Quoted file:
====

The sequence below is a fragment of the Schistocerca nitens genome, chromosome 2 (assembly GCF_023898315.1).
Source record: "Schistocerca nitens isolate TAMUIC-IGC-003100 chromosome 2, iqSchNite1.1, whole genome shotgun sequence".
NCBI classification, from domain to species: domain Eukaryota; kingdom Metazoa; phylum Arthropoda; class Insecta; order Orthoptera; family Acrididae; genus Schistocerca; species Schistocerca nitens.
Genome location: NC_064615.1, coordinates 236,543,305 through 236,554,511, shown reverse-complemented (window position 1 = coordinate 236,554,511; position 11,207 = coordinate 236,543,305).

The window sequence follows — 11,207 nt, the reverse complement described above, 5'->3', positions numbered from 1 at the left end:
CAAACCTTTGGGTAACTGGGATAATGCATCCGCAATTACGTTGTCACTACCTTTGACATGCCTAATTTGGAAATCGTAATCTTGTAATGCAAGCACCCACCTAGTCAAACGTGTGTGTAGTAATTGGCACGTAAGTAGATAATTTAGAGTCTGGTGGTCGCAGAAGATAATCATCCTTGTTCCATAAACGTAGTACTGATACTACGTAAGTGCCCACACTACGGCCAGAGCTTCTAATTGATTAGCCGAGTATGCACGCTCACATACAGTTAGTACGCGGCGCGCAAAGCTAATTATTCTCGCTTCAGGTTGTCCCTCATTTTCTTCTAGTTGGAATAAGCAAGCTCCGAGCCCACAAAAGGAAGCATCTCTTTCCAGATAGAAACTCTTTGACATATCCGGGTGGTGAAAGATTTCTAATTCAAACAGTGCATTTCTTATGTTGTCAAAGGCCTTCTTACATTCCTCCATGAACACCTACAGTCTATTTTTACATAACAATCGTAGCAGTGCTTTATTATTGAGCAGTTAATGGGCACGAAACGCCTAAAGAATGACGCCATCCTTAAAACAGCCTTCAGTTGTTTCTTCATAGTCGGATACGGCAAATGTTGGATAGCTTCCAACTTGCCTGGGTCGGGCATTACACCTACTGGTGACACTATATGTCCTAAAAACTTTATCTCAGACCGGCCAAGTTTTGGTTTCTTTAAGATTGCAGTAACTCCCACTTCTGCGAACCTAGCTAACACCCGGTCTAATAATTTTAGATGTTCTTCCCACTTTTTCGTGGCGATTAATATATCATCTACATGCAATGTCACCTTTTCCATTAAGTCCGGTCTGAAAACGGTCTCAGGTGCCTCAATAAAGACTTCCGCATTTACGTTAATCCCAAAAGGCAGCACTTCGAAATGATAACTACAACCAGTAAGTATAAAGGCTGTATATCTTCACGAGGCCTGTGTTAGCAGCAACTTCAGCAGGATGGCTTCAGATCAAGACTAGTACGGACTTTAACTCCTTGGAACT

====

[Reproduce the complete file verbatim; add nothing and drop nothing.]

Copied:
The sequence below is a fragment of the Schistocerca nitens genome, chromosome 2 (assembly GCF_023898315.1).
Source record: "Schistocerca nitens isolate TAMUIC-IGC-003100 chromosome 2, iqSchNite1.1, whole genome shotgun sequence".
NCBI classification, from domain to species: domain Eukaryota; kingdom Metazoa; phylum Arthropoda; class Insecta; order Orthoptera; family Acrididae; genus Schistocerca; species Schistocerca nitens.
Genome location: NC_064615.1, coordinates 236,543,305 through 236,554,511, shown reverse-complemented (window position 1 = coordinate 236,554,511; position 11,207 = coordinate 236,543,305).

The window sequence follows — 11,207 nt, the reverse complement described above, 5'->3', positions numbered from 1 at the left end:
CAAACCTTTGGGTAACTGGGATAATGCATCCGCAATTACGTTGTCACTACCTTTGACATGCCTAATTTGGAAATCGTAATCTTGTAATGCAAGCACCCACCTAGTCAAACGTGTGTGTAGTAATTGGCACGTAAGTAGATAATTTAGAGTCTGGTGGTCGCAGAAGATAATCATCCTTGTTCCATAAACGTAGTACTGATACTACGTAAGTGCCCACACTACGGCCAGAGCTTCTAATTGATTAGCCGAGTATGCACGCTCACATACAGTTAGTACGCGGCGCGCAAAGCTAATTATTCTCGCTTCAGGTTGTCCCTCATTTTCTTCTAGTTGGAATAAGCAAGCTCCGAGCCCACAAAAGGAAGCATCTCTTTCCAGATAGAAACTCTTTGACATATCCGGGTGGTGAAAGATTTCTAATTCAAACAGTGCATTTCTTATGTTGTCAAAGGCCTTCTTACATTCCTCCATGAACACCTACAGTCTATTTTTACATAACAATCGTAGCAGTGCTTTATTATTGAGCAGTTAATGGGCACGAAACGCCTAAAGAATGACGCCATCCTTAAAACAGCCTTCAGTTGTTTCTTCATAGTCGGATACGGCAAATGTTGGATAGCTTCCAACTTGCCTGGGTCGGGCATTACACCTACTGGTGACACTATATGTCCTAAAAACTTTATCTCAGACCGGCCAAGTTTTGGTTTCTTTAAGATTGCAGTAACTCCCACTTCTGCGAACCTAGCTAACACCCGGTCTAATAATTTTAGATGTTCTTCCCACTTTTTCGTGGCGATTAATATATCATCTACATGCAATGTCACCTTTTCCATTAAGTCCGGTCTGAAAACGGTCTCAGGTGCCTCAATAAAGACTTCCGCATTTACGTTAATCCCAAAAGGCAGCACTTCGAAATGATAACTACAACCAGTAAGTATAAAGGCTGTATATCTTCACGAGGCCTGTGTTAGCAGCAACTTCAGCAGGATGGCTTCAGATCAAGACTAGTACGGACTTTAACTCCTTGGAACT